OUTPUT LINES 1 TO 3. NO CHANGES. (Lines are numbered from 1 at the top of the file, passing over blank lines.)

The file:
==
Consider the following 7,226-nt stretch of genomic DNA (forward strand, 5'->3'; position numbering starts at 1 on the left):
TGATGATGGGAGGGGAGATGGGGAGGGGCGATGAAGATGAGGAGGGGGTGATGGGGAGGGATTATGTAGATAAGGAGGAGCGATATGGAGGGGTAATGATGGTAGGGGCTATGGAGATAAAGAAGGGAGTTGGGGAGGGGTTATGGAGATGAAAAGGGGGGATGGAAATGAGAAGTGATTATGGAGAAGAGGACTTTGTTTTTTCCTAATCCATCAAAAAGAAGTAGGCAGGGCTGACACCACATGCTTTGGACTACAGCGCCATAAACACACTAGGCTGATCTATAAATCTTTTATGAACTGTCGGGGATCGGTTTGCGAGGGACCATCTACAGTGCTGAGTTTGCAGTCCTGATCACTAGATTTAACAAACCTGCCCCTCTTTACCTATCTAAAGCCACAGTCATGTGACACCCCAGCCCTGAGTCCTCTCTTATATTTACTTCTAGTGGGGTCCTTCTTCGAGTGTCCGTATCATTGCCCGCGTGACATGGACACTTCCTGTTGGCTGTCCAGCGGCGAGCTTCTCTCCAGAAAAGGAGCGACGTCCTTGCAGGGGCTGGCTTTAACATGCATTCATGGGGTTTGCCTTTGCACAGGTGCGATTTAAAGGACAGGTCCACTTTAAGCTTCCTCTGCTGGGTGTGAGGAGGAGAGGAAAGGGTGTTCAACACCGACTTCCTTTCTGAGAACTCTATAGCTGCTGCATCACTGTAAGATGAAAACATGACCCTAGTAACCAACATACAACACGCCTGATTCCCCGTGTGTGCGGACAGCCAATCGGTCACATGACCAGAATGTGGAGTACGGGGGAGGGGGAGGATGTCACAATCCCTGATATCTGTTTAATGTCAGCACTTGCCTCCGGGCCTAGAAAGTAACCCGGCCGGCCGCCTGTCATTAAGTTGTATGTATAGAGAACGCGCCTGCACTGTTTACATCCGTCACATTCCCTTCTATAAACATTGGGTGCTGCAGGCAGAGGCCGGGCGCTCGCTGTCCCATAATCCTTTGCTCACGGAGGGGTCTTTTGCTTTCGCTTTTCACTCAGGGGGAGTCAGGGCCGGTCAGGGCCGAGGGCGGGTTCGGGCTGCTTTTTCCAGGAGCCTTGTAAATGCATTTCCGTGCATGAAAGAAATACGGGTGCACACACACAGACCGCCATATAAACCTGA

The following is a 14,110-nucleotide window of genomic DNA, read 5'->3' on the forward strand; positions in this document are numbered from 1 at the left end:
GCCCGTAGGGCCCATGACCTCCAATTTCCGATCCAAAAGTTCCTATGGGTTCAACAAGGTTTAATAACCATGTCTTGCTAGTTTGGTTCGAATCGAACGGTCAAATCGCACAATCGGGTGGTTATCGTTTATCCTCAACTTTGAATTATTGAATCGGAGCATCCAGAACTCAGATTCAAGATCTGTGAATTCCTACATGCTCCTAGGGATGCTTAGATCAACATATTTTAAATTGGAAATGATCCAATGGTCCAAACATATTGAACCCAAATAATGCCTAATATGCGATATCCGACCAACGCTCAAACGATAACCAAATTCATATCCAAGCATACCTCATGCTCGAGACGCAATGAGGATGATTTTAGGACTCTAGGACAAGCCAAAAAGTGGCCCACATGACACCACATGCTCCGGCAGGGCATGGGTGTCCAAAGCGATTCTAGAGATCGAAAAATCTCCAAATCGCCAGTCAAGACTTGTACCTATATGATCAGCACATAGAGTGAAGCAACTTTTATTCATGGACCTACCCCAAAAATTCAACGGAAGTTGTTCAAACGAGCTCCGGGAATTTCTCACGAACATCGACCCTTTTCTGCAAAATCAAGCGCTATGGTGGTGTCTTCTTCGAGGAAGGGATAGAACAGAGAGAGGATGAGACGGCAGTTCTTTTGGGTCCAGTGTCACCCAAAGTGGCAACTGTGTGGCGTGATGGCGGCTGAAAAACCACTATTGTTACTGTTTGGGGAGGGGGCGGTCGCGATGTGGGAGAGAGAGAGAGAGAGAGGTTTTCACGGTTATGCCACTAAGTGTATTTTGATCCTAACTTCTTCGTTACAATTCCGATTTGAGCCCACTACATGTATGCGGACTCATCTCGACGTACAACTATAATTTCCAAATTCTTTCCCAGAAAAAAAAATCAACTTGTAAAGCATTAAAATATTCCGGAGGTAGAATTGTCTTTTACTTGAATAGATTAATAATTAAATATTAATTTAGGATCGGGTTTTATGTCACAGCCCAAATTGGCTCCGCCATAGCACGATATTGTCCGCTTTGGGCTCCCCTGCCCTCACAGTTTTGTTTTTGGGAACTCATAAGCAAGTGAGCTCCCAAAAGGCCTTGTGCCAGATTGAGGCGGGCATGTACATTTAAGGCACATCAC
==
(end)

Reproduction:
Consider the following 7,226-nt stretch of genomic DNA (forward strand, 5'->3'; position numbering starts at 1 on the left):
TGATGATGGGAGGGGAGATGGGGAGGGGCGATGAAGATGAGGAGGGGGTGATGGGGAGGGATTATGTAGATAAGGAGGAGCGATATGGAGGGGTAATGATGGTAGGGGCTATGGAGATAAAGAAGGGAGTTGGGGAGGGGTTATGGAGATGAAAAGGGGGGATGGAAATGAGAAGTGATTATGGAGAAGAGGACTTTGTTTTTTCCTAATCCATCAAAAAGAAGTAGGCAGGGCTGACACCACATGCTTTGGACTACAGCGCCATAAACACACTAGGCTGATCTATAAATCTTTTATGAACTGTCGGGGATCGGTTTGCGAGGGACCATCTACAGTGCTGAGTTTGCAGTCCTGATCACTAGATTTAACAAACCTGCCCCTCTTTACCTATCTAAAGCCACAGTCATGTGACACCCCAGCCCTGAGTCCTCTCTTATATTTACTTCTAGTGGGGTCCTTCTTCGAGTGTCCGTATCATTGCCCGCGTGACATGGACACTTCCTGTTGGCTGTCCAGCGGCGAGCTTCTCTCCAGAAAAGGAGCGACGTCCTTGCAGGGGCTGGCTTTAACATGCATTCATGGGGTTTGCCTTTGCACAGGTGCGATTTAAAGGACAGGTCCACTTTAAGCTTCCTCTGCTGGGTGTGAGGAGGAGAGGAAAGGGTGTTCAACACCGACTTCCTTTCTGAGAACTCTATAGCTGCTGCATCACTGTAAGATGAAAACATGACCCTAGTAACCAACATACAACACGCCTGATTCCCCGTGTGTGCGGACAGCCAATCGGTCACATGACCAGAATGTGGAGTACGGGGGAGGGGGAGGATGTCACAATCCCTGATATCTGTTTAATGTCAGCACTTGCCTCCGGGCCTAGAAAGTAACCCGGCCGGCCGCCTGTCATTAAGTTGTATGTATAGAGAACGCGCCTGCACTGTTTACATCCGTCACATTCCCTTCTATAAACATTGGGTGCTGCAGGCAGAGGCCGGGCGCTCGCTGTCCCATAATCCTTTGCTCACGGAGGGGTCTTTTGCTTTCGCTTTTCACTCAGGGGGAGTCAGGGCCGGTCAGGGCCGAGGGCGGGTTCGGGCTGCTTTTTCCAGGAGCCTTGTAAATGCATTTCCGTGCATGAAAGAAATACGGGTGCACACACACAGACCGCCATATAAACCTGA

The following is a 14,110-nucleotide window of genomic DNA, read 5'->3' on the forward strand; positions in this document are numbered from 1 at the left end: